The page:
Energy Transfer: My Top Pick For This High-Inflation Environment (NYSE:ET)

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It is no secret that inflation is raging at a pace not seen in decades. In fact, U.S. inflation – which some leading businessmen like Elon Musk claim is much worse than is being reported in the official CPI numbers – has hit four-decade highs at over 8.5% year-over-year:

Data by YCharts

With soaring costs squeezing consumer pocketbooks and driving input costs higher for businesses, businesses that are benefiting from the current state of the economy are the exception rather than the rule. Even harder is finding businesses that are currently undervalued, have a healthy balance sheet, solid long-term business prospects, and are beneficiaries of soaring inflation. That said, we believe we have identified such a business in Energy Transfer (NYSE:ET).

In this article, we will detail five reasons why we believe it is poised to continue outperforming in the high inflation environment along with some of the risks to the thesis.

Reason #1: Energy Benefits From Inflation

As the chart below illustrates clearly, the energy sector has proven over time to be the strongest inflation hedge there is, crushing gold and other precious metals, agriculture, and industrial and other commodities by a considerable margin:


Energy (Bloomberg)

In the current environment demand for energy is rising with the re-opening of the global economy as COVID-19 headwinds recede, global energy supply chains are being strained by increased regulation and restriction in the United States, and sanctions and other conflict-driven disruptions are interfering with the flow of energy from Russia. As a result, energy prices are being driven even higher than normal in an inflationary environment with no end in sight.

This obviously bodes well for ET’s unit price as it has proven to be highly correlated with energy prices in the past. For example, since the beginning of 2007, ET has seen a very close correlation with the energy sector (VDE) especially when compared with its relationship to the S&P 500 (SPY).

Even more importantly from a long-term perspective, rising energy prices help ET’s fundamentals as it strengthens its customers’ balance sheets – thereby improving the security of its contracts – and generally incentivizes greater production which in turn increases demand for its midstream infrastructure. Additionally, higher commodity prices provide a nice boost to its optimization and marketing businesses, impacting the ~10% of its expected 2022 adjusted EBITDA that is commodity price sensitive.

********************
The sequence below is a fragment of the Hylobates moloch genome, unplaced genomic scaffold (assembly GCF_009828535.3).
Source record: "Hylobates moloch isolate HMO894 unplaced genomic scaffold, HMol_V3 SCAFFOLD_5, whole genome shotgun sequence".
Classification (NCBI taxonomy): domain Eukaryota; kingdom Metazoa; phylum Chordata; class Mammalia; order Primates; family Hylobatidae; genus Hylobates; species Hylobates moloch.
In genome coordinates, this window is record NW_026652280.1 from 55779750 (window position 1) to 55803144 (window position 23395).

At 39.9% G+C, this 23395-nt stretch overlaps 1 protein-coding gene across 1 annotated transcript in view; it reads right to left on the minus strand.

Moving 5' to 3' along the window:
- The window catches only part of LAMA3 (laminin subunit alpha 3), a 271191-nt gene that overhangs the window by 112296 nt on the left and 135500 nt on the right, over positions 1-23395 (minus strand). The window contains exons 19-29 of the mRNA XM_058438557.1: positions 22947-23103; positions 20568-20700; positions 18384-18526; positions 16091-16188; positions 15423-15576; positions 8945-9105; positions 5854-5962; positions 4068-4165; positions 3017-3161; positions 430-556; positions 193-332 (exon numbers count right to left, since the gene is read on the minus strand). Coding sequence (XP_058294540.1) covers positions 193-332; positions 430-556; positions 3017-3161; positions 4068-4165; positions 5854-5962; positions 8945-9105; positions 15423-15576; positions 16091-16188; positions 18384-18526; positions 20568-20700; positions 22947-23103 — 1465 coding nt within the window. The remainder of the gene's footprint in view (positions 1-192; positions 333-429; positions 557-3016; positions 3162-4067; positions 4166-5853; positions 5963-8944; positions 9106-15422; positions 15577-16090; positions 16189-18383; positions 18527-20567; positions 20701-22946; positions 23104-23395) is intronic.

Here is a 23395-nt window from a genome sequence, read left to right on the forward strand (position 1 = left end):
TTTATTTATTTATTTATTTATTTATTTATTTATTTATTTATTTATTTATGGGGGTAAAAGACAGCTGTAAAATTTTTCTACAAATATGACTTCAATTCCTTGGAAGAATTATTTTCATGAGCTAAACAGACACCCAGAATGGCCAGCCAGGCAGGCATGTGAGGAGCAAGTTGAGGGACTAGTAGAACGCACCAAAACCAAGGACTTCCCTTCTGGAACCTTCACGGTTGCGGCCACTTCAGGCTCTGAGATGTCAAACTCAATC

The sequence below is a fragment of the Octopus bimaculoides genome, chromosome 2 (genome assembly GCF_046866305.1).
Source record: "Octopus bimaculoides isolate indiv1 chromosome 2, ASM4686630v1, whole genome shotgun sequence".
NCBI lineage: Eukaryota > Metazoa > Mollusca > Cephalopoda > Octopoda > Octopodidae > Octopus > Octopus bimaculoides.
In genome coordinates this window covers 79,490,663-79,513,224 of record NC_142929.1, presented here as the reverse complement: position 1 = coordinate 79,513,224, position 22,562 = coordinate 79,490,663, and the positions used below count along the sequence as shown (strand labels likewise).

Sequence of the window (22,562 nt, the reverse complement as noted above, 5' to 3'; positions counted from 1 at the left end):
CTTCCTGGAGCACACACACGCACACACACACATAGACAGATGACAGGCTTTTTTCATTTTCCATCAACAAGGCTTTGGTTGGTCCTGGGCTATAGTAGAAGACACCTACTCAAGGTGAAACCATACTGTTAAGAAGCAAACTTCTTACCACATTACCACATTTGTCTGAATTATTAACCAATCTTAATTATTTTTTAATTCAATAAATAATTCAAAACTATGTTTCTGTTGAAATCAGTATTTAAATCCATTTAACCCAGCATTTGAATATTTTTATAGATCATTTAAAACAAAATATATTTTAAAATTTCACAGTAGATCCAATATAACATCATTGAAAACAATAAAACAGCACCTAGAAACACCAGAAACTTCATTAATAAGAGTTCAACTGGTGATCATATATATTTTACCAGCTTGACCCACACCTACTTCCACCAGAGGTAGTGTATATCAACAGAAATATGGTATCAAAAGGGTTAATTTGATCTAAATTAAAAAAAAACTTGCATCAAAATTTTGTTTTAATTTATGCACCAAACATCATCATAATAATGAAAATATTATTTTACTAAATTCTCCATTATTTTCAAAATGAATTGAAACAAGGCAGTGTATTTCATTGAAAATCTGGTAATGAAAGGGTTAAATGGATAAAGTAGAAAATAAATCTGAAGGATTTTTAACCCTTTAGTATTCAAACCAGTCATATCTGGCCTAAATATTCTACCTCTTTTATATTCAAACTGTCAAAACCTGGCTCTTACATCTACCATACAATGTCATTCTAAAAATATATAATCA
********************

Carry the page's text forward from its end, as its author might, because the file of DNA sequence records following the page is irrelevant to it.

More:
ET EBITDA Sources (Q1 Earnings Call)

On top of that, the current environment is bullish for ET’s export-oriented assets because the demand for U.S. energy exports is increasing with increased demand in Europe due to the supply disruption on the continent in the wake of the war with Russia and ET has also recently signed numerous deals, including one with South Korea.

Reason #2: Increasingly Lean Business Model

ET is also poised to handle inflationary headwinds better than some might expect as the business model has become increasingly efficient thanks to management’s keen focus on operational efficiencies during the leaner days of COVID-19. As management stated during the Q4 2020 earnings call:

As we discussed on previous calls during 2020, we implemented cost reduction measures throughout our corporate offices and field operations. For full-year 2020, we achieved G&A and OpEx savings of over $500 million. We expect about $300 million to $350 million of this to be reoccurring in 2021.

Many of these savings are continuing today and are likely even greater due to inflationary pressures.

Additionally, ET’s capital expenditure budget has plummeted in recent years as growth investments have been slashed. This also makes ET less sensitive to inflationary cost pressures:


ET CapEx (

Reason #3: Inflation-Linked Contracts

Another big reason why inflation should provide a boost to ET is that its pipeline contracts are linked to indexes that should cause a material boost to cash flow in the coming months. On the Q3 2021 earnings call management stated:

In most of our contracts, certainly, in all of our liquid contracts around our transportation and fractionation and around our crude contracts, we have an index. It’s typically a FERC index… next July we expect that to move up significantly. We’ve heard as much as 5% or 6%, and we do have those increases in the vast majority of our rig contracts as well as in many, if not most, of our gas contracts. So we do have, whether it’s the CPI index in our gas contract or the FERC index and our liquid contracts, we do have that in the majority of those, and we’ll benefit from — or at least not be harmed by the inflationary growth in costs.